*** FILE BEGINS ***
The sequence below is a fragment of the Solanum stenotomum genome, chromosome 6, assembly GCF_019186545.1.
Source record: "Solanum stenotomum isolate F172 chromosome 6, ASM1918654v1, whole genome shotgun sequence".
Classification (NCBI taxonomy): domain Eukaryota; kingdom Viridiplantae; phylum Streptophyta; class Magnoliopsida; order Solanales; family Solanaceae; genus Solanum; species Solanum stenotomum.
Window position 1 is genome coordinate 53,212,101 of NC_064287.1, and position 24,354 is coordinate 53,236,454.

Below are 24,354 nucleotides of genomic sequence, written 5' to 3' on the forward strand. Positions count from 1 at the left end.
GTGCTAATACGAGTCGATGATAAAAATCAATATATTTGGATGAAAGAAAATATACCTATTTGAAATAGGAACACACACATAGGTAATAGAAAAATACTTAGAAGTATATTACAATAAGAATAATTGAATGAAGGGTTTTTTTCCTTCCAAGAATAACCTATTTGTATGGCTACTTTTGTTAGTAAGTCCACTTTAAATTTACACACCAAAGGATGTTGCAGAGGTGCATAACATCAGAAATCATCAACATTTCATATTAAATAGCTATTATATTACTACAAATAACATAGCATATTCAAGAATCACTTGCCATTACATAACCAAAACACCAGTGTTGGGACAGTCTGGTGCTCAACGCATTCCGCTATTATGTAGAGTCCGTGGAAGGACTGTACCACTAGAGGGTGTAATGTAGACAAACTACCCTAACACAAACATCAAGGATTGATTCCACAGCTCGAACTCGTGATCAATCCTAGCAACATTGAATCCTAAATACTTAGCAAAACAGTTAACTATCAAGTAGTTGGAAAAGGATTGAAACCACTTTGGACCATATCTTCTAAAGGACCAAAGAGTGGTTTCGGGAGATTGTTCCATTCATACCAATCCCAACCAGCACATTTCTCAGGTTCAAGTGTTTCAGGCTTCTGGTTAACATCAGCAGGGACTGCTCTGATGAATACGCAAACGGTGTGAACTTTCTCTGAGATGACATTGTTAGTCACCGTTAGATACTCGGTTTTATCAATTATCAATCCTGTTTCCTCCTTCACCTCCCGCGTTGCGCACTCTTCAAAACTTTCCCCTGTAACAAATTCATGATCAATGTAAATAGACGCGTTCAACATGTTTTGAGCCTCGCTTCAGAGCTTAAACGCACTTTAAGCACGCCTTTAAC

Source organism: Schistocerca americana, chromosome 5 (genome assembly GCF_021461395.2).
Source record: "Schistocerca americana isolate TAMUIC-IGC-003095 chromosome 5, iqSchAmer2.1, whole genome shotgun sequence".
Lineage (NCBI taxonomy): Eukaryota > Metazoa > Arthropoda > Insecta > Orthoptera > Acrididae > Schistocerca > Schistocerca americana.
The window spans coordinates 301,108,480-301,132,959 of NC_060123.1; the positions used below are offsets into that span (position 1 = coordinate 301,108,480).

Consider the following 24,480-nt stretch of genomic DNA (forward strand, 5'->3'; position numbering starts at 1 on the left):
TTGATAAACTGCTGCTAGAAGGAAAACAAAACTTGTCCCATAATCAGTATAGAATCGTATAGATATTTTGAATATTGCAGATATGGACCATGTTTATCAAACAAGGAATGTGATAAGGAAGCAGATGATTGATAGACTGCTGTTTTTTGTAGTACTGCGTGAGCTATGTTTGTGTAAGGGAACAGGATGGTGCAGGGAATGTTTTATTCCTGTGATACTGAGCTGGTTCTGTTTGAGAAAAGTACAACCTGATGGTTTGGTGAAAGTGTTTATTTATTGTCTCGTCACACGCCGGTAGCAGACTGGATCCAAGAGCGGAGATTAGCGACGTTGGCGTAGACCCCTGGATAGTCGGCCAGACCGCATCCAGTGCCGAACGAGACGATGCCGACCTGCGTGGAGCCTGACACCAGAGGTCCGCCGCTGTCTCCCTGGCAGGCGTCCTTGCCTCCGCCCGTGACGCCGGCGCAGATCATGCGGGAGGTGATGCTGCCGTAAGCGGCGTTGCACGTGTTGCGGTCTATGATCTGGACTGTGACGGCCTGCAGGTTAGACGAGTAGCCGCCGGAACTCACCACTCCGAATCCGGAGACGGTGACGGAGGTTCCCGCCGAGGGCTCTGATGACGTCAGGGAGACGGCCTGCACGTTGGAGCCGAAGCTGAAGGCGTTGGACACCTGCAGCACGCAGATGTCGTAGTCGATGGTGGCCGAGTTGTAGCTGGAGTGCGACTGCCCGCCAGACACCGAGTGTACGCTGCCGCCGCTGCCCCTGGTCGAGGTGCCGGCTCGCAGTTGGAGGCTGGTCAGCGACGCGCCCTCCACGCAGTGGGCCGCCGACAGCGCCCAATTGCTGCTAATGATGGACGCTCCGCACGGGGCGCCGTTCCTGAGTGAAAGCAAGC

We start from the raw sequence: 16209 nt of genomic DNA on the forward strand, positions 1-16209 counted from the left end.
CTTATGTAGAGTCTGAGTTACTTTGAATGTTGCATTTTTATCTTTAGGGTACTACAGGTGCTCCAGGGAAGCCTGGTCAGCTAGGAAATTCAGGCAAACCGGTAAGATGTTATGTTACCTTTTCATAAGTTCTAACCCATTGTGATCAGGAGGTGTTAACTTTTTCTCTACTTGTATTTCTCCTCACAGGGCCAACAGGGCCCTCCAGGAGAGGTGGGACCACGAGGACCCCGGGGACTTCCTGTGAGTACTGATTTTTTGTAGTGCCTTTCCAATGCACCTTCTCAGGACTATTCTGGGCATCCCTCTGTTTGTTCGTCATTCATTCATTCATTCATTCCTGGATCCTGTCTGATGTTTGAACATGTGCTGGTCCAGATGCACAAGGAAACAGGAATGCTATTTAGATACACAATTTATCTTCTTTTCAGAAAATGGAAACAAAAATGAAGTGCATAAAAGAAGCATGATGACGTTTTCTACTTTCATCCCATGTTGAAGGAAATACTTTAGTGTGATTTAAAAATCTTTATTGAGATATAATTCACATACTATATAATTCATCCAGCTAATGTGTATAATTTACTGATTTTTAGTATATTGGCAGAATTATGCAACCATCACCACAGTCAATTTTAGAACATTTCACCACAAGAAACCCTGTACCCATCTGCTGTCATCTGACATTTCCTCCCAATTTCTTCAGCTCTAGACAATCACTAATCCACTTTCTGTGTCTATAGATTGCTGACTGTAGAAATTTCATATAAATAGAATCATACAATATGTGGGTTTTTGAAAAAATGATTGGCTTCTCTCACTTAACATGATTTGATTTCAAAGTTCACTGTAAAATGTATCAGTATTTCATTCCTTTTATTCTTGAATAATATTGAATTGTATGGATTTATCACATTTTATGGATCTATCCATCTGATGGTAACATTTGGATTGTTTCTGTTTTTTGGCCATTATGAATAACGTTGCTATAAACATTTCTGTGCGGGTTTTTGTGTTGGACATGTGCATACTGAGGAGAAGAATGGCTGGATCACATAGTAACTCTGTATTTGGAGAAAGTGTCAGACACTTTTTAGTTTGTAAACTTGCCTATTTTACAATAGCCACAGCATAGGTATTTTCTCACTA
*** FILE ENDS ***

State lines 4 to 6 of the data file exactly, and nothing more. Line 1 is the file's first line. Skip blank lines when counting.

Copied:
Window position 1 is genome coordinate 53,212,101 of NC_064287.1, and position 24,354 is coordinate 53,236,454.

Below are 24,354 nucleotides of genomic sequence, written 5' to 3' on the forward strand. Positions count from 1 at the left end.
GTGCTAATACGAGTCGATGATAAAAATCAATATATTTGGATGAAAGAAAATATACCTATTTGAAATAGGAACACACACATAGGTAATAGAAAAATACTTAGAAGTATATTACAATAAGAATAATTGAATGAAGGGTTTTTTTCCTTCCAAGAATAACCTATTTGTATGGCTACTTTTGTTAGTAAGTCCACTTTAAATTTACACACCAAAGGATGTTGCAGAGGTGCATAACATCAGAAATCATCAACATTTCATATTAAATAGCTATTATATTACTACAAATAACATAGCATATTCAAGAATCACTTGCCATTACATAACCAAAACACCAGTGTTGGGACAGTCTGGTGCTCAACGCATTCCGCTATTATGTAGAGTCCGTGGAAGGACTGTACCACTAGAGGGTGTAATGTAGACAAACTACCCTAACACAAACATCAAGGATTGATTCCACAGCTCGAACTCGTGATCAATCCTAGCAACATTGAATCCTAAATACTTAGCAAAACAGTTAACTATCAAGTAGTTGGAAAAGGATTGAAACCACTTTGGACCATATCTTCTAAAGGACCAAAGAGTGGTTTCGGGAGATTGTTCCATTCATACCAATCCCAACCAGCACATTTCTCAGGTTCAAGTGTTTCAGGCTTCTGGTTAACATCAGCAGGGACTGCTCTGATGAATACGCAAACGGTGTGAACTTTCTCTGAGATGACATTGTTAGTCACCGTTAGATACTCGGTTTTATCAATTATCAATCCTGTTTCCTCCTTCACCTCCCGCGTTGCGCACTCTTCAAAACTTTCCCCTGTAACAAATTCATGATCAATGTAAATAGACGCGTTCAACATGTTTTGAGCCTCGCTTCAGAGCTTAAACGCACTTTAAGCACGCCTTTAAC